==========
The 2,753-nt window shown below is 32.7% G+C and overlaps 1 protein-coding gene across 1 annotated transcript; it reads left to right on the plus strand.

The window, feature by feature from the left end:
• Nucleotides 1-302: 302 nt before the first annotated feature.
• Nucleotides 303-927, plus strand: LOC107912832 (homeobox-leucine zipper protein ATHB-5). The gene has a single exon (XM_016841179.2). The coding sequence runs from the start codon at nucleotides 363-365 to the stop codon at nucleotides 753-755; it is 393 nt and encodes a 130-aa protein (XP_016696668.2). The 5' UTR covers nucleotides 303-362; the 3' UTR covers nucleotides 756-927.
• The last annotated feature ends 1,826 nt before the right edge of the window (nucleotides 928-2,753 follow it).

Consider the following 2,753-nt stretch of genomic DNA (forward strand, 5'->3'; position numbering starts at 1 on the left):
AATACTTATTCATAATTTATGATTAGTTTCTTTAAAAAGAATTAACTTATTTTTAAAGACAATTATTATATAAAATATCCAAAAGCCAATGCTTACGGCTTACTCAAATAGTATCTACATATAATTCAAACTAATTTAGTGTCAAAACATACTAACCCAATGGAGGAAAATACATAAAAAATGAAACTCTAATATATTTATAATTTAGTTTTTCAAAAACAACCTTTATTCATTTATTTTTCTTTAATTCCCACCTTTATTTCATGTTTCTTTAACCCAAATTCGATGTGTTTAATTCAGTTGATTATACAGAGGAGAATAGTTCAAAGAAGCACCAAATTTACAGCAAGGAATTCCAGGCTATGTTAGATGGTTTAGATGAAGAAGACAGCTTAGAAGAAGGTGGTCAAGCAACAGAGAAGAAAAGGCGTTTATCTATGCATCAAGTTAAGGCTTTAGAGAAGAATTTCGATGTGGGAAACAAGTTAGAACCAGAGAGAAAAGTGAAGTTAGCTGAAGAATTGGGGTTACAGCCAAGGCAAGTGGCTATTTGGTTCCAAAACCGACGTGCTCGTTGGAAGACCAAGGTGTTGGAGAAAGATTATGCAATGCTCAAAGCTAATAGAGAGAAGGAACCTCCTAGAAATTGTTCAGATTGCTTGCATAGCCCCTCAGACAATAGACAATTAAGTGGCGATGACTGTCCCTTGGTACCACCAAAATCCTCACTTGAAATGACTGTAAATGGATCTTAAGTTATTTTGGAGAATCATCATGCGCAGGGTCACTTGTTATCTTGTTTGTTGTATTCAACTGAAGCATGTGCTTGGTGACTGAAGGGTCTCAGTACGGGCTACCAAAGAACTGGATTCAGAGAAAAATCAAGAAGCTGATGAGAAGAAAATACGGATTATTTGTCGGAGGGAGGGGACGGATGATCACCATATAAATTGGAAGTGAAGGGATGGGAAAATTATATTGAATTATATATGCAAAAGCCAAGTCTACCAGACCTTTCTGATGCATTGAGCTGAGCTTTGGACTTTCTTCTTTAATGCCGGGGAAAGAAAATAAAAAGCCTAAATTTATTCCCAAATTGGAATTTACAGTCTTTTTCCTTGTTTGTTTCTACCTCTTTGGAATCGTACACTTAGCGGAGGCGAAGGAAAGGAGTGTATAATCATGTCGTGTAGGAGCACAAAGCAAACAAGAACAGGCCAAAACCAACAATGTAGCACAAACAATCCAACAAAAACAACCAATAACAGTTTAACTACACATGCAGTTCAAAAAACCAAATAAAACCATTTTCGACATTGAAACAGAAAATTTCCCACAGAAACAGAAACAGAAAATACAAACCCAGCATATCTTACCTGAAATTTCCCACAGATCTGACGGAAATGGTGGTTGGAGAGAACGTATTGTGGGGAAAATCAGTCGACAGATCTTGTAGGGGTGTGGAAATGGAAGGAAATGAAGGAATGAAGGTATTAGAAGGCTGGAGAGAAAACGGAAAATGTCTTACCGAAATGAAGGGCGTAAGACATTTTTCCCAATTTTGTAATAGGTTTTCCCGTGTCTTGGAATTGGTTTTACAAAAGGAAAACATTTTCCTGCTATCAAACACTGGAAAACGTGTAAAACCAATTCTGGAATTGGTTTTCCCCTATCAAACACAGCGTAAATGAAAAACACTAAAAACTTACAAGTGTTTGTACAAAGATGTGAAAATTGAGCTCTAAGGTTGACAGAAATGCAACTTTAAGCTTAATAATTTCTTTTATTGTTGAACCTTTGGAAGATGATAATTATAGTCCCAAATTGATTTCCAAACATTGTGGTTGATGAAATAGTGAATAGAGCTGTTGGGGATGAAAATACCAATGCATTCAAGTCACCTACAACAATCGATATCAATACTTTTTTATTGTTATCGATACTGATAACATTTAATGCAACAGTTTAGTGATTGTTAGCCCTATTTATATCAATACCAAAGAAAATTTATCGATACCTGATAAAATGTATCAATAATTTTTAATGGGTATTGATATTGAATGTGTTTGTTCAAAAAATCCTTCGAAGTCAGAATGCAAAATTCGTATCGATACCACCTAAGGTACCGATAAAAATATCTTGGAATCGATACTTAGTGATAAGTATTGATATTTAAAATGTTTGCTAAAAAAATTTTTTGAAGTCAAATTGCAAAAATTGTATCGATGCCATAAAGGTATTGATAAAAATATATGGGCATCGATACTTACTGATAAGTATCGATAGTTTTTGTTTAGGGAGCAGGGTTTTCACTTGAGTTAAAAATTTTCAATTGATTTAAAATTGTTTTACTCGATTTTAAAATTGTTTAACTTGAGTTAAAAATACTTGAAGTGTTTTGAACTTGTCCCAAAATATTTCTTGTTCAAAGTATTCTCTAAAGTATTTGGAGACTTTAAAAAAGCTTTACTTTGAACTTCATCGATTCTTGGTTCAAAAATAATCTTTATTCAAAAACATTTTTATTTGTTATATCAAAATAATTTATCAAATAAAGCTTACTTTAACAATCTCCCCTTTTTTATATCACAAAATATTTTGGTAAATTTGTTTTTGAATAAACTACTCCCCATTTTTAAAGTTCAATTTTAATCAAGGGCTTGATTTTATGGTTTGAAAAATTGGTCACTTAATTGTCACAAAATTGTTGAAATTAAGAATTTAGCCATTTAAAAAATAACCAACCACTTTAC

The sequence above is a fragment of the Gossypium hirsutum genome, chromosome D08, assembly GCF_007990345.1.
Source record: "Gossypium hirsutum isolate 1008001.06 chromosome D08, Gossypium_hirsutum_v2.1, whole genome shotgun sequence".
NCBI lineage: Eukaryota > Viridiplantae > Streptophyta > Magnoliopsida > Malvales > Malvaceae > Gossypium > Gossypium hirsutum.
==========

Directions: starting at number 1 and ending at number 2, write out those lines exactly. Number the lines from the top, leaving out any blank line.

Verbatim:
The 2,753-nt window shown below is 32.7% G+C and overlaps 1 protein-coding gene across 1 annotated transcript; it reads left to right on the plus strand.

The window, feature by feature from the left end: